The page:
Josh’s dogged (foxxéd?) seventeen-year investigation into the post-animalpocalypse world of Slylock Fox has given us deep insights into the cruel, authoritarian, and relentlessly petty society that replaced human civilization. It’s like a worldwide Home Owners’ Association using a gestapo and tactical nukes to enforce garage setbacks and paint codes.
But what of the Before Times? Alas, we have only fragments, no doubt because the social and technological structures that maintain a historical record were destroyed in humanity’s collapse. We know that Count Weirdly struggled to replace mankind with terrifying genetically-engineered animal-folk who were somehow not pluggers, and that his first attempts went horribly wrong.
Now we see the fruits of Weirdly’s second try: The Age of Cats. This fully realized urban civilization sprang Covid‑like from the Count’s lab and swept across the earth. The Age ended suddenly when the cats invented the Internet and were instantly absorbed into it. Sort of like the Maya, but in the cloud, with adorable memes.
Sally Forth, 8/6/23
Who’s up for a Sally Forth recap? You are? Okay!
The Forths head off for a fun-in-the-sun vacation and rent their house to the Park family for the duration when strange things happen. Young Emma Park joins and tries to boss around Hil’s band, develops a werewolf obsession, starts showing up in Hil’s friends Faye and Nona’s Apartment 3-G‑style flash-forwards, and gets all chummy with Hil’s boyfriend Duncan. Dad Dae Park starts freaking out at the sound of the ice cream truck and launches a campaign to grill the perfect summer burger. Mom Joon Park dives into Sally’s Starlee and the Moonbeams reruns and finds them “glorious.”
Faye and Nona deduce that the house is turning the Parks into the Forths, and likely releasing its hold on the Forths themselves as well. They negotiate with the evil spirit of a doll that’s also haunting the house (yes this is a double haunting, stay with me here) to blackmail the Parks—who by now are so Forthy they believe they have always lived there—into leaving.
Meanwhile the vacationing Forths, released from all agency, responsibility, and idiosyncrasy, are having the time of their lives lolling around a tropical paradise like normal people until the moment the Parks walk out their door back home. The house, Sauron-like, instantly locates and locks on to them, and here we are.
But hey. I understand Sally’s panic at returning to her pinched, neurotic life. I mean who would want to live for even a minute in that lady’s head, amirite? The puzzle is Ted: as the house slips its evil tendrils back into his consciousness, he should be manically nattering “Let’s play Tenet Monopoly” or announcer-voicing “It’s time for the Star Wars Christmas Special.” But instead he deadpans his home maintenance to-do list, as though he and the house have somehow fallen symbiotically into cahoots. What, I wonder, will Ted demand from his house-accomplice in exchange for that sweet coat of fresh blacktop?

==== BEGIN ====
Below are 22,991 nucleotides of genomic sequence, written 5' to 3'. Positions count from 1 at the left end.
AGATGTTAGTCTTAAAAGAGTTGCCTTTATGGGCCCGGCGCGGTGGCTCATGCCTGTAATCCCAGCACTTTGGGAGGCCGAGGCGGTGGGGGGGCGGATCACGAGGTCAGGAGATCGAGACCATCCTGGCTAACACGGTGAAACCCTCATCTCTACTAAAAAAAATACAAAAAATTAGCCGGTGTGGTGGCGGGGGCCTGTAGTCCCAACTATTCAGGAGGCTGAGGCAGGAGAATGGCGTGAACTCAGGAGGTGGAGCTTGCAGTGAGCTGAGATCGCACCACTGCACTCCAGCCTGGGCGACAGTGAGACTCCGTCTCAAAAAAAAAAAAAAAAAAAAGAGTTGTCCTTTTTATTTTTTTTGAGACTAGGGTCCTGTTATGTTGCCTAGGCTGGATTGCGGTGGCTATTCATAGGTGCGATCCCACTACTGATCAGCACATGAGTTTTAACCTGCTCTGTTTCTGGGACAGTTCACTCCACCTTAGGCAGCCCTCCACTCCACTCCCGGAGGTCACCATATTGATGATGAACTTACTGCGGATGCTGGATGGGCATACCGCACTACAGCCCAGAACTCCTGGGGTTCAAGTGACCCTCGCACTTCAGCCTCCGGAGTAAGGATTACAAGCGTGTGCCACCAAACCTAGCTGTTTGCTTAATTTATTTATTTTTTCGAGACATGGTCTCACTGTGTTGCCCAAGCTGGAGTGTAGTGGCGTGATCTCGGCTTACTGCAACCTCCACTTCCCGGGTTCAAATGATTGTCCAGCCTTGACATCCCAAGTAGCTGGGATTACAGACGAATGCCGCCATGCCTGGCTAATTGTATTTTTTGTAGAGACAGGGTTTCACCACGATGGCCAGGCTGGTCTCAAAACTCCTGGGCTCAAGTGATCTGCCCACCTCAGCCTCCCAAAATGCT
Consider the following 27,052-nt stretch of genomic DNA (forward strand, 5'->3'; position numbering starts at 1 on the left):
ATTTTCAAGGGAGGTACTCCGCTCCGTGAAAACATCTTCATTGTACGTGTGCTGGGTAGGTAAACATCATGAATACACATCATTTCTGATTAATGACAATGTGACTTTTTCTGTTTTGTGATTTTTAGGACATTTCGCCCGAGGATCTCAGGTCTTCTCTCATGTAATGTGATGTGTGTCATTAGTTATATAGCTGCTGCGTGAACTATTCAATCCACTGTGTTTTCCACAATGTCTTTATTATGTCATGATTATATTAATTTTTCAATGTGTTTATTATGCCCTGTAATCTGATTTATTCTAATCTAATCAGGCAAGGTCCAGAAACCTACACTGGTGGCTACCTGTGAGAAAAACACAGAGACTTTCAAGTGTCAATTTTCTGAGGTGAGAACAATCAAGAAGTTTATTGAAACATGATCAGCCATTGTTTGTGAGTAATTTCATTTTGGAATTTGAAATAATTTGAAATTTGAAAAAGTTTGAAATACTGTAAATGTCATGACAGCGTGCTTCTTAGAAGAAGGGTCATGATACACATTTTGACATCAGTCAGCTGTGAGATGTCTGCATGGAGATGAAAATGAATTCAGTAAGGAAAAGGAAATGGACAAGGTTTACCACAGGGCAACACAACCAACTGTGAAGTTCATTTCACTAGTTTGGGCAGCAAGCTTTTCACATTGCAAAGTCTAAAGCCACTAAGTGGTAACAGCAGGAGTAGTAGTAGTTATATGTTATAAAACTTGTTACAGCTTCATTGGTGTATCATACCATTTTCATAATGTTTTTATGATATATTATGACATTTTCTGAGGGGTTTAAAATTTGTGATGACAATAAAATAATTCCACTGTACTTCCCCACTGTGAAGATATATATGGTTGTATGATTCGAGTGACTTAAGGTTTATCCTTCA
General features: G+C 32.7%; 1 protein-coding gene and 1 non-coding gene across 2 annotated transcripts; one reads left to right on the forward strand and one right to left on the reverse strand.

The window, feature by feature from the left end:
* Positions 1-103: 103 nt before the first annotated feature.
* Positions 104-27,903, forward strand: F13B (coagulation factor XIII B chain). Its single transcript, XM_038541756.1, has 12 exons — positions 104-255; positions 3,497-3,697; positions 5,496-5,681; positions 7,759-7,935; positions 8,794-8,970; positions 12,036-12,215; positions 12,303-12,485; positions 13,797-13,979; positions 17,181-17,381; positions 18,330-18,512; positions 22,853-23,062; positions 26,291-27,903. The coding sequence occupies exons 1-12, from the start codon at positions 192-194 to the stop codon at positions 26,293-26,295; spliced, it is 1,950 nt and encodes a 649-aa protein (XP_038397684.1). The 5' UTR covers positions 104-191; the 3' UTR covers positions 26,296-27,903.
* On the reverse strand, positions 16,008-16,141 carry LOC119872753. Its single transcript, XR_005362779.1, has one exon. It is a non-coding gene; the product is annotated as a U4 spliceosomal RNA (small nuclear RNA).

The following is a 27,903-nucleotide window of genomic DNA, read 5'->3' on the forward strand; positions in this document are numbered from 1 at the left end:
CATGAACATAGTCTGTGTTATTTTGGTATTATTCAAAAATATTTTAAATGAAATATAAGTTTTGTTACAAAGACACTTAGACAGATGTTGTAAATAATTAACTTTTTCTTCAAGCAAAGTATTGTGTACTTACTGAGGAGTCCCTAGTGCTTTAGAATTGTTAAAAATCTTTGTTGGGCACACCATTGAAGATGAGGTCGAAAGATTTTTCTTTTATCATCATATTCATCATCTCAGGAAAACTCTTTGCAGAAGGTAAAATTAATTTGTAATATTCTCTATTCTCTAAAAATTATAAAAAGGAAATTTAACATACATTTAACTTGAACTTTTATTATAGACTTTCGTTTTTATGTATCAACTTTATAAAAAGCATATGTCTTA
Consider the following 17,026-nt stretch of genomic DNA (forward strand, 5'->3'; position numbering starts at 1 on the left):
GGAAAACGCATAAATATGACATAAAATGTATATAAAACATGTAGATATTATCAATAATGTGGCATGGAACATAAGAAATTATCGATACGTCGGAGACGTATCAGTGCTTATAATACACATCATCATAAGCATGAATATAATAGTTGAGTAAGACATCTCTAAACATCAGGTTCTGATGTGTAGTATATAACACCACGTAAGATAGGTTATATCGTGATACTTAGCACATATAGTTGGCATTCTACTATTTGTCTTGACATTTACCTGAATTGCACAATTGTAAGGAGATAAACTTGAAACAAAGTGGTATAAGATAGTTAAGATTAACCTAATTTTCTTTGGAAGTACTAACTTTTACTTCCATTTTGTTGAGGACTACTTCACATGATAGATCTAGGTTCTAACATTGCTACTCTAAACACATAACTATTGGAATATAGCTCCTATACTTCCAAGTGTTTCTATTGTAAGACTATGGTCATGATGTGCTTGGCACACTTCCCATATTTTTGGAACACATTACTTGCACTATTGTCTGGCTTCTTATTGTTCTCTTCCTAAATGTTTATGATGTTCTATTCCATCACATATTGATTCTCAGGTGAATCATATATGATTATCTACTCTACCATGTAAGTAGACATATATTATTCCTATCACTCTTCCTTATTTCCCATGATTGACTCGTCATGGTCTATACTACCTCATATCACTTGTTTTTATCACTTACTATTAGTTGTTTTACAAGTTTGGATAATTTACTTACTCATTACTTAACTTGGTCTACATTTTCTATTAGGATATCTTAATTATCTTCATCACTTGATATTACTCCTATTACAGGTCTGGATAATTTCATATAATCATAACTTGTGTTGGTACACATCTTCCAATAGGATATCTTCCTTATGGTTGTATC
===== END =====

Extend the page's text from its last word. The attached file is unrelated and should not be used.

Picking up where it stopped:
Watch out, Sally.
The Phantom, 8/6/23
Josh may want to wrap up the current Phantom Multiverse of Mozz storyline, but I remain all in. Especially since the Sunday strip has become a sort of sidequel to the dailies, and double especially because it features Patrolwoman Hawa Aguda, my #1 non-Savarna Phantom crush object.
But first, my sincere compliments to author Tony DePaul for revisiting the Mina Braun story the past few months of Sundays. Mina is a talented and pretty “scholar/adventurer” who fell in love with the Phantom after a bout of traumatic scholar-adventuring way back in 2005. To erase her trauma and untangle his relationships, the Phantom had Guran dose her with Bandar amnesia powder—the same thing he did to spunky reporter Lara Bell in 2014 to protect the secrets of the Phantom Cave.
In this year’s Sunday strips, we see Mina again, outside the Domain of the Almost Humans (who are somehow not pluggers), and learn that Guran’s dose fucked up her life. Tormented by dreams and half-memories, thought a madwoman, and with her career in ruins, she found her way back to rediscover her past and resume her scientific work alone. Mrs. Phantom Diana Palmer speaks for readers in calling Mina’s treatment—at her husband’s command—”inhumane.” Gracefully done, Mr. DePaul.
In today‘s strip, ex-amnesiac John X (the Phantom) returns to Jungle Patrol HQ after the events at Gravelines Prison covered in the daily strip. But Hawa’s congratulations seem off: it was the Phantom, not John X, who liberated Gravelines. Somebody is having trouble keeping his aliases straight. (“Um, lessee—Walker: sunglasses, fedora, no beard; John X: sunglasses, ball cap, beard; Unknown Commander: secret mailbox, spooky handwriting …”).
Gosh, that’s a long one. Back to wisecracks and cheap shots tomorrow, I promise!